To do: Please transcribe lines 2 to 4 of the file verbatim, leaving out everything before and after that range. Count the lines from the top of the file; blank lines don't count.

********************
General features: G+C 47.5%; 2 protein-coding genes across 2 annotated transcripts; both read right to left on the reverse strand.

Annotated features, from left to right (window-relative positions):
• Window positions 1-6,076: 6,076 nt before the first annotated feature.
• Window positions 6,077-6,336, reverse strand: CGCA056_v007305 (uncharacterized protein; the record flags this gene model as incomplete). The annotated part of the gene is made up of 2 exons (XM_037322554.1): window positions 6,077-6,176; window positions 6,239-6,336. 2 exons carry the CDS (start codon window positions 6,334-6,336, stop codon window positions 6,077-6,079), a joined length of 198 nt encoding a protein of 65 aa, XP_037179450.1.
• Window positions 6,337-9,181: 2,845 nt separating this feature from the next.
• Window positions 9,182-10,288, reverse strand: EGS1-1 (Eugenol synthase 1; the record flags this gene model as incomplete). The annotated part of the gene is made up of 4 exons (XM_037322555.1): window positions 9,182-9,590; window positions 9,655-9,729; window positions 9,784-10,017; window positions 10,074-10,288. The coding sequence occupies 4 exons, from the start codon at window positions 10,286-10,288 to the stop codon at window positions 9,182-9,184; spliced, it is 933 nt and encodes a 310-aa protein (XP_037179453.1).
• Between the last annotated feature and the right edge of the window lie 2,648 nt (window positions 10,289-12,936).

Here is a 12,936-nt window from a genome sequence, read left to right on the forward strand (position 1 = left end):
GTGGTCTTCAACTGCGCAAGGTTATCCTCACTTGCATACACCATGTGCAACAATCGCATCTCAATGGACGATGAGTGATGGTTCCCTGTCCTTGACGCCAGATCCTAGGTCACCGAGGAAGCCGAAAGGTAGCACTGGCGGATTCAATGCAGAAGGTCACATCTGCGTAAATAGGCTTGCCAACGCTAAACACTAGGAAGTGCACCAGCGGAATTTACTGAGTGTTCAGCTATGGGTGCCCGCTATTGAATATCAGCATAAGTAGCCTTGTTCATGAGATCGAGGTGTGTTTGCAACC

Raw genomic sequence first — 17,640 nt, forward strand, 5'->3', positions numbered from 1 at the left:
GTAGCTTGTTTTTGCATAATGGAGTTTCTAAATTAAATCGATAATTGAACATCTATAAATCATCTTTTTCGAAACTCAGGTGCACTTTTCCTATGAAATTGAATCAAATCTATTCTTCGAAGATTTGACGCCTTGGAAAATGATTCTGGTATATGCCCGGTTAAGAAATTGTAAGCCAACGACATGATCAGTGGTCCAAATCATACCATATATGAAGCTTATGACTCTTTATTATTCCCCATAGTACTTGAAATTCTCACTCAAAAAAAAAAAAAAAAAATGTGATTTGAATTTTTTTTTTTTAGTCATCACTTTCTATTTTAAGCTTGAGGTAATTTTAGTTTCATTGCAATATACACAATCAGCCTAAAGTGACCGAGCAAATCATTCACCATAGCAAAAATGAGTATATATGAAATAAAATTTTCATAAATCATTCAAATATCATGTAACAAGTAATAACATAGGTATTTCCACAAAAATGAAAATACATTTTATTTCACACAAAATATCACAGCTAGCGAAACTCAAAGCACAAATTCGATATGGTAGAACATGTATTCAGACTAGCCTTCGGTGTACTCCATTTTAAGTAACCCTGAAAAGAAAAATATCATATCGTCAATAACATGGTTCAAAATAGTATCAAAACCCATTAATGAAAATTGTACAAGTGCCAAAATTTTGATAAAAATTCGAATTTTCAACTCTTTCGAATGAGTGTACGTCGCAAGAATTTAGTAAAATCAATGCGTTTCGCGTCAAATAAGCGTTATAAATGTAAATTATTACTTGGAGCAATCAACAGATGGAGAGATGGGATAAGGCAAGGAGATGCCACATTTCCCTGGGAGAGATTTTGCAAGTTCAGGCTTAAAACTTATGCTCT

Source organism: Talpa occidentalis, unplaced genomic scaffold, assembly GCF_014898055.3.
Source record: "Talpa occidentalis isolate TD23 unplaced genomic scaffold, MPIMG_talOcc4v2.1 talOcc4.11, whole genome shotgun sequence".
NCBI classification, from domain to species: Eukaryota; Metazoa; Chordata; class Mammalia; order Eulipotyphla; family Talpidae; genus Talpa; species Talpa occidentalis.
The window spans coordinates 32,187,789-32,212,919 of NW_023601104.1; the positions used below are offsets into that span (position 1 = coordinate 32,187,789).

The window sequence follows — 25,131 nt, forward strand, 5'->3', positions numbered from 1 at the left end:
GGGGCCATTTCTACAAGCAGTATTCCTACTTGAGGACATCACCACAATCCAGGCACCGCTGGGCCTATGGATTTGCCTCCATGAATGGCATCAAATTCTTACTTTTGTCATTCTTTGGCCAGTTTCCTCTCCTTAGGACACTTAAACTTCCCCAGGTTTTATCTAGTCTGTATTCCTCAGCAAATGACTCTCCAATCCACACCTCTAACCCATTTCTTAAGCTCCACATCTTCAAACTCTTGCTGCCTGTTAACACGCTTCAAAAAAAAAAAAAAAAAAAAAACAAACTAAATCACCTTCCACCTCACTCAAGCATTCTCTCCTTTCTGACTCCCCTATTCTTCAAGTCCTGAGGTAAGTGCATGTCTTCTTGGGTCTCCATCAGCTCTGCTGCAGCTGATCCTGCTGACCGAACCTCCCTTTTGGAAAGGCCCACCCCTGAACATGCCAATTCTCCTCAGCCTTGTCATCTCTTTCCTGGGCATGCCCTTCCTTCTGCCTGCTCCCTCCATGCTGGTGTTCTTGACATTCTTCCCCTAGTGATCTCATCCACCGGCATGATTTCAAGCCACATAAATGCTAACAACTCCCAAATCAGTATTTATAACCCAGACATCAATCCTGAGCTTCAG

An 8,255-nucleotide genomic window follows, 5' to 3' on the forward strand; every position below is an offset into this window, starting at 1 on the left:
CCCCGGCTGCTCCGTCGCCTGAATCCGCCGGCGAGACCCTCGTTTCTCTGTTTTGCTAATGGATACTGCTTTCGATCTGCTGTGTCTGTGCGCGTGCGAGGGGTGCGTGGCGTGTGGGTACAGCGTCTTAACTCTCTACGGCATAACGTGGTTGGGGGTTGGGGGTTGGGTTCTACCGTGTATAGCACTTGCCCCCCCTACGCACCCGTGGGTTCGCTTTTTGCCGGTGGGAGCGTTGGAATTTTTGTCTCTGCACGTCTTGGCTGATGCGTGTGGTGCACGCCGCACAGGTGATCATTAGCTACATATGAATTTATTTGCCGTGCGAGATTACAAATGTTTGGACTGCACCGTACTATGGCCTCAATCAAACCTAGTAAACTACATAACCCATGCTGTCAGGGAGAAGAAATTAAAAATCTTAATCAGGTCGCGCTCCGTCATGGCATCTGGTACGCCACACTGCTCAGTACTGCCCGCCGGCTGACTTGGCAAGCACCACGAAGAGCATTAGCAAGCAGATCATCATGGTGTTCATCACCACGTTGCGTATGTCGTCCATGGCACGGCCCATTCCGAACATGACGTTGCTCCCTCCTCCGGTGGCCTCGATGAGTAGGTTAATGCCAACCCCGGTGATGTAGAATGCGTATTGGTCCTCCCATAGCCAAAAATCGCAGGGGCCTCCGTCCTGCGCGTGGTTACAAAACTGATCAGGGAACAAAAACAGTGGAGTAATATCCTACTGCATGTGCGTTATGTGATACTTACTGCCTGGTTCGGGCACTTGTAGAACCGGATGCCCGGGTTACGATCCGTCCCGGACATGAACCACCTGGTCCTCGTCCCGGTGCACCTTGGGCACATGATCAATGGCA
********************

Annotated features, from left to right (window-relative positions):
• Window positions 1-6,076: 6,076 nt before the first annotated feature.
• Window positions 6,077-6,336, reverse strand: CGCA056_v007305 (uncharacterized protein; the record flags this gene model as incomplete). The annotated part of the gene is made up of 2 exons (XM_037322554.1): window positions 6,077-6,176; window positions 6,239-6,336. 2 exons carry the CDS (start codon window positions 6,334-6,336, stop codon window positions 6,077-6,079), a joined length of 198 nt encoding a protein of 65 aa, XP_037179450.1.